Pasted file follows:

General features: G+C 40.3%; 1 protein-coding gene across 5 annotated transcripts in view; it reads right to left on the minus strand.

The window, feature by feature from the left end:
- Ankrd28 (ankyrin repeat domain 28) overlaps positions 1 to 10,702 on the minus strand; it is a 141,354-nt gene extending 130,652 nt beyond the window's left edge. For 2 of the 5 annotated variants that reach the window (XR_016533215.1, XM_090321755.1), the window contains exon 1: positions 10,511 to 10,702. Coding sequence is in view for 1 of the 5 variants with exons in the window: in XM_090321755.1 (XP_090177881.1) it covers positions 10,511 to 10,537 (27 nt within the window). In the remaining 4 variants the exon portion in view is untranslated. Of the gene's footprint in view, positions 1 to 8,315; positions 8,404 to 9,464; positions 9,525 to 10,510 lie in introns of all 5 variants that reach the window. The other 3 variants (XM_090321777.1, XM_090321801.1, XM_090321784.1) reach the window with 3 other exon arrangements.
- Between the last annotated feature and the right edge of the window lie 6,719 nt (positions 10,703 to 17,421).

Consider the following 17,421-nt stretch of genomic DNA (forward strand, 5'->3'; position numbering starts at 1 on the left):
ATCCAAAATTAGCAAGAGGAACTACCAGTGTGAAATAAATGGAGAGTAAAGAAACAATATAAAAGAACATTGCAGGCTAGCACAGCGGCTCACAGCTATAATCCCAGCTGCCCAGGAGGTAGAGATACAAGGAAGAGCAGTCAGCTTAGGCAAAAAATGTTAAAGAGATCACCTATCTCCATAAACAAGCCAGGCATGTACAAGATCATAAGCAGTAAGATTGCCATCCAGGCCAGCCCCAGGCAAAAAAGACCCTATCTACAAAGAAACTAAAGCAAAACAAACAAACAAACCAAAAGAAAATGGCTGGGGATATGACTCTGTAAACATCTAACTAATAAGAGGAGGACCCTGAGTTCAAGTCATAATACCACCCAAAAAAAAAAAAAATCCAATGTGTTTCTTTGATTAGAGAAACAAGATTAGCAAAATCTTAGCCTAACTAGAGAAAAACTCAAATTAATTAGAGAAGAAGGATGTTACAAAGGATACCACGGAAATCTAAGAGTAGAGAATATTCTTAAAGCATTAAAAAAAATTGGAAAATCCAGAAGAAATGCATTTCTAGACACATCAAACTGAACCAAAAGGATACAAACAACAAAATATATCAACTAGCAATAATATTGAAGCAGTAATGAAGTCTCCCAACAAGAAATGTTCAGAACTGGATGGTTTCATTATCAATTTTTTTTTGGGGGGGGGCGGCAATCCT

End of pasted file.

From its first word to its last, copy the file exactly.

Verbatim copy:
General features: G+C 40.3%; 1 protein-coding gene across 5 annotated transcripts in view; it reads right to left on the minus strand.

The window, feature by feature from the left end:
- Ankrd28 (ankyrin repeat domain 28) overlaps positions 1 to 10,702 on the minus strand; it is a 141,354-nt gene extending 130,652 nt beyond the window's left edge. For 2 of the 5 annotated variants that reach the window (XR_016533215.1, XM_090321755.1), the window contains exon 1: positions 10,511 to 10,702. Coding sequence is in view for 1 of the 5 variants with exons in the window: in XM_090321755.1 (XP_090177881.1) it covers positions 10,511 to 10,537 (27 nt within the window). In the remaining 4 variants the exon portion in view is untranslated. Of the gene's footprint in view, positions 1 to 8,315; positions 8,404 to 9,464; positions 9,525 to 10,510 lie in introns of all 5 variants that reach the window. The other 3 variants (XM_090321777.1, XM_090321801.1, XM_090321784.1) reach the window with 3 other exon arrangements.
- Between the last annotated feature and the right edge of the window lie 6,719 nt (positions 10,703 to 17,421).

Consider the following 17,421-nt stretch of genomic DNA (forward strand, 5'->3'; position numbering starts at 1 on the left):
ATCCAAAATTAGCAAGAGGAACTACCAGTGTGAAATAAATGGAGAGTAAAGAAACAATATAAAAGAACATTGCAGGCTAGCACAGCGGCTCACAGCTATAATCCCAGCTGCCCAGGAGGTAGAGATACAAGGAAGAGCAGTCAGCTTAGGCAAAAAATGTTAAAGAGATCACCTATCTCCATAAACAAGCCAGGCATGTACAAGATCATAAGCAGTAAGATTGCCATCCAGGCCAGCCCCAGGCAAAAAAGACCCTATCTACAAAGAAACTAAAGCAAAACAAACAAACAAACCAAAAGAAAATGGCTGGGGATATGACTCTGTAAACATCTAACTAATAAGAGGAGGACCCTGAGTTCAAGTCATAATACCACCCAAAAAAAAAAAAAATCCAATGTGTTTCTTTGATTAGAGAAACAAGATTAGCAAAATCTTAGCCTAACTAGAGAAAAACTCAAATTAATTAGAGAAGAAGGATGTTACAAAGGATACCACGGAAATCTAAGAGTAGAGAATATTCTTAAAGCATTAAAAAAAATTGGAAAATCCAGAAGAAATGCATTTCTAGACACATCAAACTGAACCAAAAGGATACAAACAACAAAATATATCAACTAGCAATAATATTGAAGCAGTAATGAAGTCTCCCAACAAGAAATGTTCAGAACTGGATGGTTTCATTATCAATTTTTTTTTGGGGGGGGGCGGCAATCCT